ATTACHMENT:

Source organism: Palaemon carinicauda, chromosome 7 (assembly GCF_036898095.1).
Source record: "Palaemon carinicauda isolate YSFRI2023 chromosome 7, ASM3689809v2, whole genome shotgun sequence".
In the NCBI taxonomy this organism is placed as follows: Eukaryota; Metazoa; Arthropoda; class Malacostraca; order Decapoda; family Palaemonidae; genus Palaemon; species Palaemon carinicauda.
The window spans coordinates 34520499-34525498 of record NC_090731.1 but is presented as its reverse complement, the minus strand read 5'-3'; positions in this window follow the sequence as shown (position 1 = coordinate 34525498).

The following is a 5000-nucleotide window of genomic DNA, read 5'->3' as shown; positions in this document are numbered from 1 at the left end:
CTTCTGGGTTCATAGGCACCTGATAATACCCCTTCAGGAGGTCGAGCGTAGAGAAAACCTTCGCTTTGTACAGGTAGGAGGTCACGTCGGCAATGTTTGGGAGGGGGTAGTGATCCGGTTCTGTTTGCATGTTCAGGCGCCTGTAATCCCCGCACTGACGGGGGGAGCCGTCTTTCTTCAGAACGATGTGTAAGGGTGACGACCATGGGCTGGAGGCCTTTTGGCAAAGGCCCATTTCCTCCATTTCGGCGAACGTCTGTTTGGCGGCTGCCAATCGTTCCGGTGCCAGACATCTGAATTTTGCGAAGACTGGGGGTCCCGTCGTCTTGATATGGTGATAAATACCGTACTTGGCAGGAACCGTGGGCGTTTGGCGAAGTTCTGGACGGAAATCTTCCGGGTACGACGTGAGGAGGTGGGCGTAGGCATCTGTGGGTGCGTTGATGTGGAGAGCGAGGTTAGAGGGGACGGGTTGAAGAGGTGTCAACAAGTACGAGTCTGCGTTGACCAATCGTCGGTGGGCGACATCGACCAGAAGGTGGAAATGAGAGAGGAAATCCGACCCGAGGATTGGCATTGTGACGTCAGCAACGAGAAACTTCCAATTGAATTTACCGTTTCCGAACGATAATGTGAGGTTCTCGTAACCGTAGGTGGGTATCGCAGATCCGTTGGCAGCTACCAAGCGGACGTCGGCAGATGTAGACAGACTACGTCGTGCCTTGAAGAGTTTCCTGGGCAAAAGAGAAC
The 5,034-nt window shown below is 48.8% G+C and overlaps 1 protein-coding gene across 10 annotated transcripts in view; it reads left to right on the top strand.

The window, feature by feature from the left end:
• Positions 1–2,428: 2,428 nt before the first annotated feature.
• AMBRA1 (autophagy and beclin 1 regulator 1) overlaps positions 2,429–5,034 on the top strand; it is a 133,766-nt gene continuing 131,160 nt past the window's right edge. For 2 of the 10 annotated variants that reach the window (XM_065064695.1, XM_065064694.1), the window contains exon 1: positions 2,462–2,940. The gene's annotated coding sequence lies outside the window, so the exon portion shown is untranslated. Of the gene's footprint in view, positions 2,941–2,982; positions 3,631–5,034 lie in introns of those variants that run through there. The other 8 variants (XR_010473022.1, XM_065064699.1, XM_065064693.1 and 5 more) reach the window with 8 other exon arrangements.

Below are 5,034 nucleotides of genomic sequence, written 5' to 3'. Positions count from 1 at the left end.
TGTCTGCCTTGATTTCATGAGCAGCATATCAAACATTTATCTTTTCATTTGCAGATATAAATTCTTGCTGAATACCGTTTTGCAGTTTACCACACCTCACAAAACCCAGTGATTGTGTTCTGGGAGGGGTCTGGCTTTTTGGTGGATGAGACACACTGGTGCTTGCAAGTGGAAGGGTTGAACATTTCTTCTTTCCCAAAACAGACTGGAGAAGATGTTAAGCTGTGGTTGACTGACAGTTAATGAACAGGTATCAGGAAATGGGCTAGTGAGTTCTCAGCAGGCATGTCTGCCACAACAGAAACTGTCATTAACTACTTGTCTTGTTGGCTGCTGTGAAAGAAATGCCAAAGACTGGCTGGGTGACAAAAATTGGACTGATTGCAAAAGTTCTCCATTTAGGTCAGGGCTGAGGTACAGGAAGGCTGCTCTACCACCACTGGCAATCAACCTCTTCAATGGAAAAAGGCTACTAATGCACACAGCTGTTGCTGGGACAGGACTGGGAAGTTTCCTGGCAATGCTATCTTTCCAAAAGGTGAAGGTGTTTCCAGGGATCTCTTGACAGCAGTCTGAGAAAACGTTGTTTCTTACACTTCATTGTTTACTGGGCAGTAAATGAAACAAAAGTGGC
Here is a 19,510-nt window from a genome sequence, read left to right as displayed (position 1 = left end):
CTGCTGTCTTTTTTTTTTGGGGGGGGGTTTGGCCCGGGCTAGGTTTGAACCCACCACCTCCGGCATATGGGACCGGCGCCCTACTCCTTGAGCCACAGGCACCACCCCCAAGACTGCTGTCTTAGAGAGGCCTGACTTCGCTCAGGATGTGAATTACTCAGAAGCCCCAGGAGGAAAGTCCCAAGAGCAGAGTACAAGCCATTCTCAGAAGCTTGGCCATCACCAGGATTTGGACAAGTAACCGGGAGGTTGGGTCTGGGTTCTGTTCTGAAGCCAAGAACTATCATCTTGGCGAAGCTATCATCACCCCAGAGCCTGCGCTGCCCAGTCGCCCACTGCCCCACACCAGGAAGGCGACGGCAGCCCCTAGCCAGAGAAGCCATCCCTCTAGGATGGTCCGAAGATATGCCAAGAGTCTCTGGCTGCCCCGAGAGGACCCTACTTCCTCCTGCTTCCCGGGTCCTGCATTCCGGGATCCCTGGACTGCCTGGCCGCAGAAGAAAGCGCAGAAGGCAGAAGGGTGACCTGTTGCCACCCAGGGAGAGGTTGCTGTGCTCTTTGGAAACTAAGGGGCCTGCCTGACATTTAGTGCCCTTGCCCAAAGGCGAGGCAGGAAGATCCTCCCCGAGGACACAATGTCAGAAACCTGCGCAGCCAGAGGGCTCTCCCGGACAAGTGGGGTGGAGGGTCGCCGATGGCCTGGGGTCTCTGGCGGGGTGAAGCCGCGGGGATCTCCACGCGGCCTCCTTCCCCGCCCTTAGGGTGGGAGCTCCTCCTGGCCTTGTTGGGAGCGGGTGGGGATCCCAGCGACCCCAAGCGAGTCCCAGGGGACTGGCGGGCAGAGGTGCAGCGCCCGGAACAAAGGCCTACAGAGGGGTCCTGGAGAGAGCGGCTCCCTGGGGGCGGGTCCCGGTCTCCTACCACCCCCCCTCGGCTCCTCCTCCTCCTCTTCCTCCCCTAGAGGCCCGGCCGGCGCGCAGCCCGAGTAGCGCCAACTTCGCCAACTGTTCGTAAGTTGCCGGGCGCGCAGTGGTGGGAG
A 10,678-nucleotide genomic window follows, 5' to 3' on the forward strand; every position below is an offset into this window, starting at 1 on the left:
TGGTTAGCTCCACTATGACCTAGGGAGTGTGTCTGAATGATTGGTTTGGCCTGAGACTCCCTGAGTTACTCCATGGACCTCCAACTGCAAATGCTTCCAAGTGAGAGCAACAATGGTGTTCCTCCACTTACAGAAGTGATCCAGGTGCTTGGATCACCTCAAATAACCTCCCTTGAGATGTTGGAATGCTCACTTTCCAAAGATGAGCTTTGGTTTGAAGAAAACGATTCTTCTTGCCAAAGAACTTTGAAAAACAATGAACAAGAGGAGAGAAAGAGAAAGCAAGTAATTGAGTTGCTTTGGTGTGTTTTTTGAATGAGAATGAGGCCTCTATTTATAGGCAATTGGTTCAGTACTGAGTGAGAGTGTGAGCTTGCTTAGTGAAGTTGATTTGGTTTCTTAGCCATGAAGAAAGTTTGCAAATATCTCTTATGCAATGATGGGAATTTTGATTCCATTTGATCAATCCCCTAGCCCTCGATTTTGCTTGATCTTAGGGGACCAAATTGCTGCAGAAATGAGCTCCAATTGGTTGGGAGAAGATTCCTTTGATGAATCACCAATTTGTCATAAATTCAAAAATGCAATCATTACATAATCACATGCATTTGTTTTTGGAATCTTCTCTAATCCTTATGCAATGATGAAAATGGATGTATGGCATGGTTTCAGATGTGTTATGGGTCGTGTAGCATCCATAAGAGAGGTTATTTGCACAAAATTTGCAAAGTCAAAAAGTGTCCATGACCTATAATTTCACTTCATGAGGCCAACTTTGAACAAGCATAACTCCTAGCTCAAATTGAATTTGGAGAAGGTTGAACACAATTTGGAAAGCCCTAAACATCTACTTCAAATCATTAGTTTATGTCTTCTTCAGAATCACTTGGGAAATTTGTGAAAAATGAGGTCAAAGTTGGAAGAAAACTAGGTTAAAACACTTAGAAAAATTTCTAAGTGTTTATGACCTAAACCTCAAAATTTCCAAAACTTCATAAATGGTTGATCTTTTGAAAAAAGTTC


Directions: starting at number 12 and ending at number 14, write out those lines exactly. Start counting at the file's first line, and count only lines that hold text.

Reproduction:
TGTCTGCCTTGATTTCATGAGCAGCATATCAAACATTTATCTTTTCATTTGCAGATATAAATTCTTGCTGAATACCGTTTTGCAGTTTACCACACCTCACAAAACCCAGTGATTGTGTTCTGGGAGGGGTCTGGCTTTTTGGTGGATGAGACACACTGGTGCTTGCAAGTGGAAGGGTTGAACATTTCTTCTTTCCCAAAACAGACTGGAGAAGATGTTAAGCTGTGGTTGACTGACAGTTAATGAACAGGTATCAGGAAATGGGCTAGTGAGTTCTCAGCAGGCATGTCTGCCACAACAGAAACTGTCATTAACTACTTGTCTTGTTGGCTGCTGTGAAAGAAATGCCAAAGACTGGCTGGGTGACAAAAATTGGACTGATTGCAAAAGTTCTCCATTTAGGTCAGGGCTGAGGTACAGGAAGGCTGCTCTACCACCACTGGCAATCAACCTCTTCAATGGAAAAAGGCTACTAATGCACACAGCTGTTGCTGGGACAGGACTGGGAAGTTTCCTGGCAATGCTATCTTTCCAAAAGGTGAAGGTGTTTCCAGGGATCTCTTGACAGCAGTCTGAGAAAACGTTGTTTCTTACACTTCATTGTTTACTGGGCAGTAAATGAAACAAAAGTGGC
Here is a 19,510-nt window from a genome sequence, read left to right as displayed (position 1 = left end):
CTGCTGTCTTTTTTTTTTGGGGGGGGGTTTGGCCCGGGCTAGGTTTGAACCCACCACCTCCGGCATATGGGACCGGCGCCCTACTCCTTGAGCCACAGGCACCACCCCCAAGACTGCTGTCTTAGAGAGGCCTGACTTCGCTCAGGATGTGAATTACTCAGAAGCCCCAGGAGGAAAGTCCCAAGAGCAGAGTACAAGCCATTCTCAGAAGCTTGGCCATCACCAGGATTTGGACAAGTAACCGGGAGGTTGGGTCTGGGTTCTGTTCTGAAGCCAAGAACTATCATCTTGGCGAAGCTATCATCACCCCAGAGCCTGCGCTGCCCAGTCGCCCACTGCCCCACACCAGGAAGGCGACGGCAGCCCCTAGCCAGAGAAGCCATCCCTCTAGGATGGTCCGAAGATATGCCAAGAGTCTCTGGCTGCCCCGAGAGGACCCTACTTCCTCCTGCTTCCCGGGTCCTGCATTCCGGGATCCCTGGACTGCCTGGCCGCAGAAGAAAGCGCAGAAGGCAGAAGGGTGACCTGTTGCCACCCAGGGAGAGGTTGCTGTGCTCTTTGGAAACTAAGGGGCCTGCCTGACATTTAGTGCCCTTGCCCAAAGGCGAGGCAGGAAGATCCTCCCCGAGGACACAATGTCAGAAACCTGCGCAGCCAGAGGGCTCTCCCGGACAAGTGGGGTGGAGGGTCGCCGATGGCCTGGGGTCTCTGGCGGGGTGAAGCCGCGGGGATCTCCACGCGGCCTCCTTCCCCGCCCTTAGGGTGGGAGCTCCTCCTGGCCTTGTTGGGAGCGGGTGGGGATCCCAGCGACCCCAAGCGAGTCCCAGGGGACTGGCGGGCAGAGGTGCAGCGCCCGGAACAAAGGCCTACAGAGGGGTCCTGGAGAGAGCGGCTCCCTGGGGGCGGGTCCCGGTCTCCTACCACCCCCCCTCGGCTCCTCCTCCTCCTCTTCCTCCCCTAGAGGCCCGGCCGGCGCGCAGCCCGAGTAGCGCCAACTTCGCCAACTGTTCGTAAGTTGCCGGGCGCGCAGTGGTGGGAG